Home News Fake Net Neutrality Comments aren’t going to be investigated by FCC says New York attorney general

Fake Net Neutrality Comments aren’t going to be investigated by FCC says New York attorney general

by Harikrishna Mekala

Schneiderman claims that the fake remarks constitute illegal acting and misuse of a person’s identity, and that “tens of thousands” of New York state residents are potentially affected. “The perpetrator or perpetrators carried what is thought to be an open public manner by trying to drown out and meet the views of the real people, companies, and others who really said on this important issue,” he writes. Using real names to do it is “akin to identification theft, and it happened on a large scale.”

He says that his office first joined the FCC in June, and has made at least nine requests between June and November, seeking private access to works related to the FCC’s comment system. “Yet we have experienced no substantive response to our investigative requests. None,” he says. Schneiderman didn’t specify how exactly these records might help the research, but he says they are “necessary” to assume out who was behind the comments.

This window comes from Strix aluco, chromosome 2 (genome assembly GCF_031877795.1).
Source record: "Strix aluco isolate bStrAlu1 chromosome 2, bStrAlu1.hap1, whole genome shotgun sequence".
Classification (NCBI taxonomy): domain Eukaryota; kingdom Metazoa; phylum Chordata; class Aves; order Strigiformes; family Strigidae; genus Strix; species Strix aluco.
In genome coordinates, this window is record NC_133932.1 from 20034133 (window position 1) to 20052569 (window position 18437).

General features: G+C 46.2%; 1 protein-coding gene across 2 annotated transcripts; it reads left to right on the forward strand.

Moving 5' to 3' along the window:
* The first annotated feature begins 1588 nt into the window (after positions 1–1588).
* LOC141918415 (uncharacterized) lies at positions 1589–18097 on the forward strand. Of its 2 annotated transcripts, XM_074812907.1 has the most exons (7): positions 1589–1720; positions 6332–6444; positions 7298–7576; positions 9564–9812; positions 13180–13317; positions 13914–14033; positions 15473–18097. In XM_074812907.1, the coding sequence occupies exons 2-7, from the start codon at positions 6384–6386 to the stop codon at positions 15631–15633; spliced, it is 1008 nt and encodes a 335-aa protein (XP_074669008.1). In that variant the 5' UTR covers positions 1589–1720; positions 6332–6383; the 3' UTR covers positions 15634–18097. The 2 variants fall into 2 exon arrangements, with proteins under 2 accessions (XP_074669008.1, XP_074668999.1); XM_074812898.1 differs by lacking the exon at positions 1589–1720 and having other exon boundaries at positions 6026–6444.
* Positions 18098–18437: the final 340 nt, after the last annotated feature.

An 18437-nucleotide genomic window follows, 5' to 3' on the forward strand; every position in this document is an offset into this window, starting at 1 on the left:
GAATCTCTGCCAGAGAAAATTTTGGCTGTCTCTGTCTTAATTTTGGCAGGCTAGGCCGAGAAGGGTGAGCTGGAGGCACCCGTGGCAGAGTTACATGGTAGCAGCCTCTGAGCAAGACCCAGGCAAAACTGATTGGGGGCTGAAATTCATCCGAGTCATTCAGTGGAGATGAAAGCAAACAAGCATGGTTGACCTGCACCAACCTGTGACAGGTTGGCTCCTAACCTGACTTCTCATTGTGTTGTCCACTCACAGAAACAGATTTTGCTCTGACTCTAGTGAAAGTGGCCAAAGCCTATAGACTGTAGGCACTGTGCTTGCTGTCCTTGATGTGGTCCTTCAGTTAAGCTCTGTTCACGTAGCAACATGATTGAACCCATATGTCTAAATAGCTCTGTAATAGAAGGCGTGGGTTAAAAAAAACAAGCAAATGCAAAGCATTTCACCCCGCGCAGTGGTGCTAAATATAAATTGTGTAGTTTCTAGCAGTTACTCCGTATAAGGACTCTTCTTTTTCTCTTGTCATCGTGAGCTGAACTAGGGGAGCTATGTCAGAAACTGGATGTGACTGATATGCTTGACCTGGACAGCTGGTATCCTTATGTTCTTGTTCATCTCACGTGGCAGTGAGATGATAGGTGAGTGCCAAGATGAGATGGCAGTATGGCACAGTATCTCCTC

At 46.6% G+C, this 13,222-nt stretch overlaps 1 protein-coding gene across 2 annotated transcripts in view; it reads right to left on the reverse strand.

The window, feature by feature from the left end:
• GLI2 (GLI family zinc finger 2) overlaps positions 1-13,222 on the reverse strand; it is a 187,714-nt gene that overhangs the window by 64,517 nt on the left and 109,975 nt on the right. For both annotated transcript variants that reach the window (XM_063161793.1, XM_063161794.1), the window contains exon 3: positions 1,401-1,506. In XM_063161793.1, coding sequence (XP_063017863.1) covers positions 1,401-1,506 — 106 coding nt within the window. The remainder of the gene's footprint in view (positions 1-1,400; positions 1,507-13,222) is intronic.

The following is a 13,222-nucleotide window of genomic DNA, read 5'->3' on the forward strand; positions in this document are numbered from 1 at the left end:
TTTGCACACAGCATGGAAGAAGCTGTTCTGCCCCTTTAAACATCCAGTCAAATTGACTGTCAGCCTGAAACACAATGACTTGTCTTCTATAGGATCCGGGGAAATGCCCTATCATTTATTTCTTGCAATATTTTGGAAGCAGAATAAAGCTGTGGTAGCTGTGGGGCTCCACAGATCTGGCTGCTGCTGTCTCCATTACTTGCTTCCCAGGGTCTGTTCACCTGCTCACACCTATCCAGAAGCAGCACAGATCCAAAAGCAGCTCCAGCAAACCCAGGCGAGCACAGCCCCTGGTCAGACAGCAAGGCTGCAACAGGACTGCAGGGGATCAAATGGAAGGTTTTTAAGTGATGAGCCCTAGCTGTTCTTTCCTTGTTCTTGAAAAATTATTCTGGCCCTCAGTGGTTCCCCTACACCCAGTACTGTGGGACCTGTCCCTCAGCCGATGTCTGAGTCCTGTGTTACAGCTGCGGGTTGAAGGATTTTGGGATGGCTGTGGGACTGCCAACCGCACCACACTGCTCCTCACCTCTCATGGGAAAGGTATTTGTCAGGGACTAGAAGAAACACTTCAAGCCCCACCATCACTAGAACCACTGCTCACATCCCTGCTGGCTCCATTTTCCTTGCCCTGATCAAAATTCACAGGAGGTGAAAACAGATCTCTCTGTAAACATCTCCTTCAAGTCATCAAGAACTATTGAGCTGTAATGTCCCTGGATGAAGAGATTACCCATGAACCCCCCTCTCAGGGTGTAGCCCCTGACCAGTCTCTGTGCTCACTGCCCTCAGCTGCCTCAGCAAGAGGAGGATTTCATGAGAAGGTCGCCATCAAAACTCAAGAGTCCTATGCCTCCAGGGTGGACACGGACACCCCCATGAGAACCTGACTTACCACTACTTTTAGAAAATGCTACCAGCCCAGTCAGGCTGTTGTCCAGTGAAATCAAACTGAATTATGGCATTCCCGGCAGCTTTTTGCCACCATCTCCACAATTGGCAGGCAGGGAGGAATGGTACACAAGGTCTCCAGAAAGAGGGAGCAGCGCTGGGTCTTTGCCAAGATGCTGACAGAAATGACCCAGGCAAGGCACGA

Schneiderman’s prediction was posted soon after the FCC published plans to repeal net neutrality rules next month, degrading or possibly discharging rules that stop ISPs from selectively slowing or checking web traffic. He says this line isn’t determined to be a political record about these rules, but it assumes that the FCC made its judgment based on invalid information. “The process the FCC has used to think potentially sweeping changes to current net neutrality rules has been damaged by the fraudulent use of Americans’ identities and the FCC has been reluctant to assist my office in our efforts to review this unlawful activity,” he writes.

People whose names were assigned to fake comments have previously supported the FCC to run its own research into the comments, and Sen. Frank Pallone (D-NJ) requested an FBI probe in June. But the FCC has visited generally quiet about the issue, and the firm didn’t immediately return an emailed invitation for comment about this latest news.

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